Isdn Vs Cable Essay, Research Paper
ISDN VS. cABLE MODEMS1.0 Introduction The Internet is a network of networks that interconnects computersaroundthe world, supporting both business and residential users. In 1994, amultimedia Internet application known as the World Wide Web becamepopular. The higher bandwidth needs of this application havehighlightedthe limited Internet access speeds available to residential users. Evenat 28.8Kilobits per second (Kbps) the fastest residential access commonlyavailable at the time of this writing the transfer of graphical imagescan befrustratingly slow. This report examines two enhancements to existing residentialcommunications infrastructure: Integrated Services Digital Network(ISDN),and cable television networks upgraded to pass bi-directional digitaltraffic(Cable Modems). It analyzes the potential of each enhancement todeliverInternet access to residential users. It validates the hypothesis thatupgradedcable networks can deliver residential Internet access morecost-effectively,while offering a broader range of services. The research for this report consisted of case studies of two commercial deployments of residential Internet access, each introduced in thespring of1994: + Continental Cablevision and Performance Systems International(PSI)jointly developed PSICable, an Internet access service deployed overupgraded cable plant in Cambridge, Massachusetts; + Internex, Inc. began selling Internet access over ISDN telephone circuits available from Pacific Bell. Internex’s customers areresidences andsmall businesses in the “Silicon Valley” area south of San Francisco,California. 2.0 The Internet When a home is connected to the Internet, residential communicationsinfrastructure serves as the “last mile” of the connection between thehome computer and the rest of the computers on the Internet. Thissection describes the Internet technology involved in that connection.This section does not discuss other aspects of Internet technology indetail; that is well done elsewhere. Rather, it focuses on the services that need to be provided for home computer users to connect to theInternet. 2.1ISDN and upgraded cable networks will each provide differentfunctionality(e.g. type and speed of access) and cost profiles for Internetconnections. Itmight seem simple enough to figure out which option can provide theneededlevel of service for the least cost, and declare that option “better.”A keyproblem with this approach is that it is difficult to define exactly theneededlevel of service for an Internet connection. The requirements depend on the applications being run over the connection, but these applicationsareconstantly changing. As a result, so are the costs of meeting theapplications’requirements. Until about twenty years ago, human conversation was by far the dominant application running on the telephone network. The network wasconsequently optimized to provide the type and quality of service neededforconversation. Telephone traffic engineers measured aggregatestatisticalconversational patterns and sized telephone networks accordingly.Telephony’s well-defined and stable service requirements are reflectedin the”3-3-3″ rule of thumb relied on by traffic engineers: the average voicecalllasts three minutes, the user makes an average of three call attemptsduringthe peak busy hour, and the call travels over a bidirectional 3 KHzchannel. In contrast, data communications are far more difficult tocharacterize. Datatransmissions are generated by computer applications. Not only doexistingapplications change frequently (e.g. because of software upgrades), butentirely new categories such as Web browsers come into being quickly,adding different levels and patterns of load to existing networks.Researchers can barely measure these patterns as quickly as they aregenerated, let alone plan future network capacity based on them. The one generalization that does emerge from studies of both local andwide-area data traffic over the years is that computer traffic is bursty. Itdoes notflow in constant streams; rather, “the level of traffic varies widelyoveralmost any measurement time scale” (Fowler and Leland, 1991). Dynamicbandwidth allocations are therefore preferred for data traffic, sincestaticallocations waste unused resources and limit the flexibility to absorbburstsof traffic. This requirement addresses traffic patterns, but it says nothing abouttheabsolute level of load. How can we evaluate a system when we never know how much capacity is enough? In the personal computing industry, thisproblem is solved by defining “enough” to be “however much I can affordtoday,” and relying on continuous price-performance improvements indigitaltechnology to increase that level in the near future. Since both of the infrastructure upgrade options rely heavily on digital technology,anothercriteria for evaluation is the extent to which rapidly advancingtechnologycan be immediately reflected in improved service offerings. Cable networks satisfy these evaluation criteria more effectively thantelephone networks because: + Coaxial cable is a higher quality transmission medium thantwistedcopper wire pairs of the same length. Therefore, fewer wires, andconsequently fewer pieces of associated equipment, need to beinstalled and maintained to provide the same level of aggregatebandwidth to a neighborhood. The result should be cost savings andeasier upgrades. + Cable’s shared bandwidth approach is more flexible at allocatinganyparticular level of bandwidth among a group of subscribers. Since itdoes not need to rely as much on forecasts of which subscribers willsign up for the service, the cable architecture can adapt more readilyto the actual demand that materializes. + Telephony’s dedication of bandwidth to individual customerslimitsthe peak (i.e. burst) data rate that can be provided cost-effectively.In contrast, the dynamic sharing enabled by cable’s bus architecturecan, if the statistical aggregation properties of neighborhood trafficcooperate, give a customer access to a faster peak data rate than theexpected average data rate. 2.2 Why focus on Internet access?Internet access has several desirable properties as an application toconsider for exercising residential infrastructure. Internet technologyisbased on a peer-to-peer model of communications. Internet usageencompasses a wide mix of applications, including low- and high-bandwidth as well as asynchronous and real-time communications.Different Internet applications may create varying degrees ofsymmetrical (both to and from the home) and asymmetrical trafficflows. Supporting all of these properties poses a challenge forexistingresidential communications infrastructures. Internet access differs from the future services modeled by otherstudiesdescribed below in that it is a real application today, with growingdemand. Aside from creating pragmatic interest in the topic, thisfactoralso makes it possible to perform case studies of real deployments. Finally, the Internet’s organization as an “Open Data Network” (in thelanguage of (Computer Science and Telecommunications Board of theNational Research Council, 1994)) makes it a service worthy of studyfrom a policy perspective. The Internet culture’s expectation ofinterconnection and cooperation among competing organizations mayclash with the monopoly-oriented cultures of traditional infrastructureorganizations, exposing policy issues. In addition, the Internet’sstatusas a public data network may make Internet access a service worthencouraging for the public good. Therefore, analysis of costs toprovidethis service may provide useful input to future policy debates. 3.0 TechnologiesThis chapter reviews the present state and technical evolution ofresidential cable network infrastructure. It then discusses a topic not covered much in the literature, namely, how this infrastructure can beused to provide Internet access. It concludes with a qualitativeevaluation of the advantages and disadvantages of cable-based Internetaccess. While ISDN is extensively described in the literature, its useasan Internet access medium is less well-documented. This chapterbriefly reviews local telephone network technology, including ISDNand future evolutionary technologies. It concludes with a qualitativeevaluation of the advantages and disadvantages of ISDN-based Internetaccess. 3.1 Cable TechnologyResidential cable TV networks follow the tree and branch architecture.In each community, a head end is installed to receive satellite andtraditional over-the-air broadcast television signals. These signalsarethen carried to subscriber’s homes over coaxial cable that runs from the head end throughout the community Figure 3.1: Coaxial cable tree-and-branch topology To achieve geographical coverage of the community, the cablesemanating from the head end are split (or “branched”) into multiplecables. When the cable is physically split, a portion of the signalpoweris split off to send down the branch. The signal content, however, isnotsplit: the same set of TV channels reach every subscriber in thecommunity. The network thus follows a logical bus architecture. Withthis architecture, all channels reach every subscriber all the time,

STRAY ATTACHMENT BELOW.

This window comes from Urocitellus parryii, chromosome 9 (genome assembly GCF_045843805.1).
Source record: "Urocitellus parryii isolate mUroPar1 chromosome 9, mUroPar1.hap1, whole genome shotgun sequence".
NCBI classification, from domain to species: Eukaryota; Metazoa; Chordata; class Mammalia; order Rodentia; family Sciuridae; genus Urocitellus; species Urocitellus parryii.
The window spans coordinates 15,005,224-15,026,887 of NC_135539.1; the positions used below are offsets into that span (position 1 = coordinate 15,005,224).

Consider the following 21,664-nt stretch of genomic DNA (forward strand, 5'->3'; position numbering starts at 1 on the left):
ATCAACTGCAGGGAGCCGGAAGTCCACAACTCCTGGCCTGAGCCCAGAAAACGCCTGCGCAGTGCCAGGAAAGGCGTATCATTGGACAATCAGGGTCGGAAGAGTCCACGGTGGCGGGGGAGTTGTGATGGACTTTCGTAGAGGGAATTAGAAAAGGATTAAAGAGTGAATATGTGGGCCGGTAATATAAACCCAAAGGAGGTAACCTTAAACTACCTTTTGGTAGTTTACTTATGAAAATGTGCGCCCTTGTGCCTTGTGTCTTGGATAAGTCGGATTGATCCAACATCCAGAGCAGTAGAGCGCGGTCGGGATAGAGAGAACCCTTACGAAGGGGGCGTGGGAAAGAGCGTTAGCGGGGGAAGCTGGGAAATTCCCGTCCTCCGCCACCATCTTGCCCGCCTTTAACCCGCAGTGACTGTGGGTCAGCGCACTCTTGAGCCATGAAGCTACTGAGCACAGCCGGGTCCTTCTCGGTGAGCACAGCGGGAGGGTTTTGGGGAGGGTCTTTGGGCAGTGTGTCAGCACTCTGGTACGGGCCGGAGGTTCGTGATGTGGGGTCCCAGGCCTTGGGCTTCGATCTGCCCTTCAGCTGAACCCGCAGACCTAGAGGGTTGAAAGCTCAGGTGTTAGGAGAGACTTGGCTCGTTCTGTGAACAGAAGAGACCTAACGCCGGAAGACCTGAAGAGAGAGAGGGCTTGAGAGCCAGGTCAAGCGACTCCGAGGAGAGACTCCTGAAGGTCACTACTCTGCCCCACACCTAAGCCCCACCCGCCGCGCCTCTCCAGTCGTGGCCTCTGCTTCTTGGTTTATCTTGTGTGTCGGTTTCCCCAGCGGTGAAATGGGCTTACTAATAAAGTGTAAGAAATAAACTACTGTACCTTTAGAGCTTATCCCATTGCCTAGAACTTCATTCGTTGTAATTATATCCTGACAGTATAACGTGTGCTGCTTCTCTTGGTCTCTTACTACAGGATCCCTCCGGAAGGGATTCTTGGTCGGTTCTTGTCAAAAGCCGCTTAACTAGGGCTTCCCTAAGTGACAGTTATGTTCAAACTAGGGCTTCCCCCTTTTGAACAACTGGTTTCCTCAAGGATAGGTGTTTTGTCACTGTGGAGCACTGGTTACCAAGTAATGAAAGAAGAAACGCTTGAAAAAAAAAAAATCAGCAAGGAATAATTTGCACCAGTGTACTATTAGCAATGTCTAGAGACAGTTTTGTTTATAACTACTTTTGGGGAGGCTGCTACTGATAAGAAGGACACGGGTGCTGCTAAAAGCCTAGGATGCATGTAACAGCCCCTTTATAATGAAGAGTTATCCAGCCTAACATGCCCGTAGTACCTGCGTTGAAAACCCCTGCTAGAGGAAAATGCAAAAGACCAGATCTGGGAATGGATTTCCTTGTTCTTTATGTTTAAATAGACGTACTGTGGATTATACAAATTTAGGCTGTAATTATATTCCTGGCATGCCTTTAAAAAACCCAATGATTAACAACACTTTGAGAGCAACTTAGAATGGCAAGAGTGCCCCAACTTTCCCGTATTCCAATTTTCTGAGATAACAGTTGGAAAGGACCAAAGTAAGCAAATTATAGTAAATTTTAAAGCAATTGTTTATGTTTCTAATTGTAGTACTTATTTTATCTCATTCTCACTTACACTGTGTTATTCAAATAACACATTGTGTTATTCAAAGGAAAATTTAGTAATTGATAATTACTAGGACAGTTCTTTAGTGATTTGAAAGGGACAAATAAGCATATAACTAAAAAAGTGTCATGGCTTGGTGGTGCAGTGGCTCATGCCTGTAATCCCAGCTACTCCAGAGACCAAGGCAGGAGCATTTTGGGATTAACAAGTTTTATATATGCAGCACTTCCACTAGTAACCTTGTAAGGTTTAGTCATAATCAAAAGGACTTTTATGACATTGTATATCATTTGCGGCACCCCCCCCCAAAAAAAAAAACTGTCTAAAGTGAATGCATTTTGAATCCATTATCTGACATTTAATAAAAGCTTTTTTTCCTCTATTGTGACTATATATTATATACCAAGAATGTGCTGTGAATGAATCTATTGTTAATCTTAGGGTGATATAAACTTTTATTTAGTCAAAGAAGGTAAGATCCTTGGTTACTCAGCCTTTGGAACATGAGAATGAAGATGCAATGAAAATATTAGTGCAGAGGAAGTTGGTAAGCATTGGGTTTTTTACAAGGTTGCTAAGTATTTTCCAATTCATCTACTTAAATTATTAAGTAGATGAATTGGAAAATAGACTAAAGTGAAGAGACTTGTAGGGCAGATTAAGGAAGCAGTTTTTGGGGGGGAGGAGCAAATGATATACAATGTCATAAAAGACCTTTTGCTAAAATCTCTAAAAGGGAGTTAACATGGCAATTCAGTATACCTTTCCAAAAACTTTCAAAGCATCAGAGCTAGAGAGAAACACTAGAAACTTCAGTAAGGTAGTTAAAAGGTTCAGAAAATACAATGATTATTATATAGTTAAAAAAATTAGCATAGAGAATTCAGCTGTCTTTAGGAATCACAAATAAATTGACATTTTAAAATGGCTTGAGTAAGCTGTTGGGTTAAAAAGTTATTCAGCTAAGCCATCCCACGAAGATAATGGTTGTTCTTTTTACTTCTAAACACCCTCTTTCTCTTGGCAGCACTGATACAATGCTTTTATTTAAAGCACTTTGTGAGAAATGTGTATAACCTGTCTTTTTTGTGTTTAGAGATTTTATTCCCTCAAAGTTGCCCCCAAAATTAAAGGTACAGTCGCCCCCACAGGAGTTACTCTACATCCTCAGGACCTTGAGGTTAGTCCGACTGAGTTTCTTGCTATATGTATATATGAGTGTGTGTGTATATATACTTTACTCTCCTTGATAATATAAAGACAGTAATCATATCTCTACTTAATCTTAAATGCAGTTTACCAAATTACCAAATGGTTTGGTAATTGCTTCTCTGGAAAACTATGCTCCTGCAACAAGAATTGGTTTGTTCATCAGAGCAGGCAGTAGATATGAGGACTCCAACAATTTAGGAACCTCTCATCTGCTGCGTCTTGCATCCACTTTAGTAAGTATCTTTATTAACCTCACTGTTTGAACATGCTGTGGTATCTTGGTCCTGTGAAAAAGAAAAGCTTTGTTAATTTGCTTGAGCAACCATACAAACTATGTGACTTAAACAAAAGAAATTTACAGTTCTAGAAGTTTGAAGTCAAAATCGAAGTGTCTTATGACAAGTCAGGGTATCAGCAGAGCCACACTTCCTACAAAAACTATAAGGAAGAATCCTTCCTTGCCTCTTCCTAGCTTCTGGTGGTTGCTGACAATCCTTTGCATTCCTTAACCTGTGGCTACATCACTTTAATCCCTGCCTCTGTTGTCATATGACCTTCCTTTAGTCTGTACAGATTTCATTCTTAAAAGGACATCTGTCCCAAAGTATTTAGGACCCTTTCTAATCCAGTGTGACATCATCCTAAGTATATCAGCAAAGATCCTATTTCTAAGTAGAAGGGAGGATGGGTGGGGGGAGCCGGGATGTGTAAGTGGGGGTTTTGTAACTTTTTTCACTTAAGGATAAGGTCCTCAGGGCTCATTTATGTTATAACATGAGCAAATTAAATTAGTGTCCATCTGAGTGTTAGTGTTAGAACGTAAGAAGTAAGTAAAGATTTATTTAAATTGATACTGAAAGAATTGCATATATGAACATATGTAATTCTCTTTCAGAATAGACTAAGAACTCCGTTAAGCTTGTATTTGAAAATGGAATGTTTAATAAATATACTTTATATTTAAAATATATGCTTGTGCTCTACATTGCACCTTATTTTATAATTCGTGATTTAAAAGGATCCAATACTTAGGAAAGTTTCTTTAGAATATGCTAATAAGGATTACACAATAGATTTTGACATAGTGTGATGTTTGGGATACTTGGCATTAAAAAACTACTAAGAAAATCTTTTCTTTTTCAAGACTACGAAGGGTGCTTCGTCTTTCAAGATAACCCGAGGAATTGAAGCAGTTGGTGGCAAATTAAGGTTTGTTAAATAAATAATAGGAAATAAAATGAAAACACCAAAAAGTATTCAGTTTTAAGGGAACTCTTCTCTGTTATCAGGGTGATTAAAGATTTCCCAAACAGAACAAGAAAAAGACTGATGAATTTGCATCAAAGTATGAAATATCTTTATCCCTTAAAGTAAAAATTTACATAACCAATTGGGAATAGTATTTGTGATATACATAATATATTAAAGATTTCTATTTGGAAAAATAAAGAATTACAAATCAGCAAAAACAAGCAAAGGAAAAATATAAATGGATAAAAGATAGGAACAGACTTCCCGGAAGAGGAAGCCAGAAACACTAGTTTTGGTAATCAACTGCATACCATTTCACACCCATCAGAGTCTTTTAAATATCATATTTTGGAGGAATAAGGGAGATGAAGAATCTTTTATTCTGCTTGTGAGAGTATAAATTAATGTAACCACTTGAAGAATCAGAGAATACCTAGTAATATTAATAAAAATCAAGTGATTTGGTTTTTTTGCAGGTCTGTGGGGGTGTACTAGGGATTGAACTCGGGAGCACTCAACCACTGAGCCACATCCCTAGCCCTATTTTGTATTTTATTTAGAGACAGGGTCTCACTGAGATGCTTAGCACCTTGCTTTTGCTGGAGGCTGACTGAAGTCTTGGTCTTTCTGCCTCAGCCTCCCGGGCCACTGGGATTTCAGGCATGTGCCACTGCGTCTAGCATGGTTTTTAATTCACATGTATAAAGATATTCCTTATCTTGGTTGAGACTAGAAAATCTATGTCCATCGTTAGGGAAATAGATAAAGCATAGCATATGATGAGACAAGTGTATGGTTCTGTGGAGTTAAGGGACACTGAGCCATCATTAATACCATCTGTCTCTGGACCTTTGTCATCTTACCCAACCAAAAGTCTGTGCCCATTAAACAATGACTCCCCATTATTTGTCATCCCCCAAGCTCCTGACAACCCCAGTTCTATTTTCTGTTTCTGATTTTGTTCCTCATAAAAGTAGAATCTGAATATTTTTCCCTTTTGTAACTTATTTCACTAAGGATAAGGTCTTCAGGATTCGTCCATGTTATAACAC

whether or not the subscriber’s TV is on. Just as an ordinarytelevisionincludes a tuner to select the over-the-air channel the viewer wishes to watch, the subscriber’s cable equipment includes a tuner to selectamong all the channels received over the cable. 3.1.1. Technological evolutionThe development of fiber-optic transmission technology has led cablenetwork developers to shift from the purely coaxial tree-and-brancharchitecture to an approach referred to as Hybrid Fiber and Coax(HFC)networks. Transmission over fiber-optic cable has two main advantagesover coaxial cable: + A wider range of frequencies can be sent over the fiber,increasingthe bandwidth available for transmission; + Signals can be transmitted greater distances withoutamplification. The main disadvantage of fiber is that the optical components requiredto send and receive data over it are expensive. Because lasers arestilltoo expensive to deploy to each subscriber, network developers haveadopted an intermediate Fiber to the Neighborhood (FTTN)approach. Figure 3.3: Fiber to the Neighborhood (FTTN) architecture Various locations along the existing cable are selected as sites forneighborhood nodes. One or more fiber-optic cables are then run fromthe head end to each neighborhood node. At the head end, the signal isconverted from electrical to optical form and transmitted via laser over the fiber. At the neighborhood node, the signal is received via laser,converted back from optical to electronic form, and transmitted to thesubscriber over the neighborhood’s coaxial tree and branch network. FTTN has proved to be an appealing architecture for telephonecompanies as well as cable operators. Not only ContinentalCablevision and Time Warner, but also Pacific Bell and Southern NewEngland Telephone have announced plans to build FTTN networks.Fiber to the neighborhood is one stage in a longer-range evolution ofthe cable plant. These longer-term changes are not necessary to provide Internet service today, but they might affect aspects of how Internetservice is provided in the future. 3.2 ISDN TechnologyUnlike cable TV networks, which were built to provide only localredistribution of television programming, telephone networks provideswitched, global connectivity: any telephone subscriber can call anyother telephone subscriber anywhere else in the world. A call placedfrom a home travels first to the closest telephone company CentralOffice (CO) switch. The CO switch routes the call to the destinationsubscriber, who may be served by the same CO switch, another COswitch in the same local area, or a CO switch reached through a long-distance network. Figure 4.1: The telephone network The portion of the telephone network that connects the subscriber tothe closest CO switch is referred to as the local loop. Since all calls enter and exit the network via the local loop, the nature of the localconnection directly affects the type of service a user gets from theglobal telephone network. With a separate pair of wires to serve each subscriber, the localtelephone network follows a logical star architecture. Since a CentralOffice typically serves thousands of subscribers, it would be unwieldyto string wires individually to each home. Instead, the wire pairs areaggregated into groups, the largest of which are feeder cables. Atintervals along the feeder portion of the loop, junction boxes areplaced.In a junction box, wire pairs from feeder cables are spliced to wirepairsin distribution cables that run into neighborhoods. At each subscriberlocation, a drop wire pair (or pairs, if the subscriber has more thanoneline) is spliced into the distribution cable. Since distribution cables are either buried or aerial, they aredisruptiveand expensive to change. Consequently, a distribution cable usuallycontains as many wire pairs as a neighborhood might ever need, inadvance of actual demand. Implementation of ISDN is hampered by the irregularity of the localloop plant. Referring back to Figure 4.3, it is apparent that loops areofdifferent lengths, depending on the subscriber’s distance from theCentral Office. ISDN cannot be provided over loops with loading coilsor loops longer than 18,000 feet (5.5 km). 4.0 Internet Access This section will outline the contrasts of access via the cable plantwithrespect to access via the local telephon network. 4.1 Internet Access Via CableThe key question in providing residential Internet access is what kindofnetwork technology to use to connect the customer to the Internet Forresidential Internet delivered over the cable plant, the answer isbroadband LAN technology. This technology allows transmission ofdigital data over one or more of the 6 MHz channels of a CATV cable.Since video and audio signals can also be transmitted over otherchannels of the same cable, broadband LAN technology can co-existwith currently existing services. BandwidthThe speed of a cable LAN is described by the bit rate of the modemsused to send data over it. As this technology improves, cable LANspeeds may change, but at the time of this writing, cable modems rangein speed from 500 Kbps to 10 Mbps, or roughly 17 to 340 times the bitrate of the familiar 28.8 Kbps telephone modem. This speed representsthe peak rate at which a subscriber can send and receive data, duringthe periods of time when the medium is allocated to that subscriber. It does not imply that every subscriber can transfer data at that ratesimultaneously. The effective average bandwidth seen by eachsubscriber depends on how busy the LAN is. Therefore, a cable LANwill appear to provide a variable bandwidth connection to the Internet Full-time connectionsCable LAN bandwidth is allocated dynamically to a subscriber onlywhen he has traffic to send. When he is not transferring traffic, hedoesnot consume transmission resources. Consequently, he can always beconnected to the Internet Point of Presence without requiring anexpensive dedication of transmission resources. 4.2 Internet Access Via Telephone Company In contrast to the shared-bus architecture of a cable LAN, the telephone network requires the residential Internet provider to maintain multipleconnection ports in order to serve multiple customers simultaneously.Thus, the residential Internet provider faces problems of multiplexingand concentration of individual subscriber lines very similar to thosefaced in telephone Central Offices. The point-to-point telephone network gives the residential Internetprovider an architecture to work with that is fundamentally differentfrom the cable plant. Instead of multiplexing the use of LANtransmission bandwidth as it is needed, subscribers multiplex the use of dedicated connections to the Internet provider over much longer timeintervals. As with ordinary phone calls, subscribers are allocatedfixedamounts of bandwidth for the duration of the connection. Eachsubscriber that succeeds in becoming active (i.e. getting connected tothe residential Internet provider instead of getting a busy signal) isguaranteed a particular level of bandwidth until hanging up the call. BandwidthAlthough the predictability of this connection-oriented approach isappealing, its major disadvantage is the limited level of bandwidth that can be economically dedicated to each customer. At most, an ISDNline can deliver 144 Kbps to a subscriber, roughly four times thebandwidth available with POTS. This rate is both the average and thepeak data rate. A subscriber needing to burst data quickly, for example to transfer a large file or engage in a video conference, may prefer ashared-bandwidth architecture, such as a cable LAN, that allows ahigher peak data rate for each individual subscriber. A subscriber whoneeds a full-time connection requires a dedicated port on a terminalserver. This is an expensive waste of resources when the subscriber isconnected but not transferring data. 5.0 Cost Cable-based Internet access can provide the same average bandwidthand higher peak bandwidth more economically than ISDN. Forexample, 500 Kbps Internet access over cable can provide the sameaverage bandwidth and four times the peak bandwidth of ISDN accessfor less than half the cost per subscriber. In the technology reference model of the case study, the 4 Mbps cable service is targeted atorganizations. According to recent benchmarks, the 4 Mbps cableservice can provide the same average bandwidth and thirty-two timesthe peak bandwidth of ISDN for only 20% more cost per subscriber.When this reference model is altered to target 4 Mbps service toindividuals instead of organizations, 4 Mbps cable access costs 40%less per subscriber than ISDN. The economy of the cable-basedapproach is most evident when comparing the per-subscriber cost perbit of peak bandwidth: $0.30 for Individual 4 Mbps, $0.60 forOrganizational 4 Mbps, and $2 for the 500 Kbps cable services versusclose to $16 for ISDN. However, the potential penetration of cable-based access is constrained in many cases (especially for the 500 Kbpsservice) by limited upstream channel bandwidth. While the penetrationlimits are quite sensitive to several of the input parameterassumptions,the cost per subscriber is surprisingly less so. Because the models break down the costs of each approach into theirseparate components, they also provide insight into the match betweenwhat follows naturally from the technology and how existing businessentities are organized. For example, the models show that subscriberequipment is the most significant component of average cost. Whensubscribers are willing to pay for their own equipment, the accessprovider’s capital costs are low. This business model has beensuccessfully adopted by Internex, but it is foreign to the cableindustry.As the concluding chapter discusses, the resulting closed marketstructure for cable subscriber equipment has not been as effective astheopen market for ISDN equipment at fostering the development ofneeded technology. In addition, commercial development of both cableand ISDN Internet access has been hindered by monopoly control ofthe needed infrastructure whether manifest as high ISDN tariffs orsimple lack of interest from cable operators.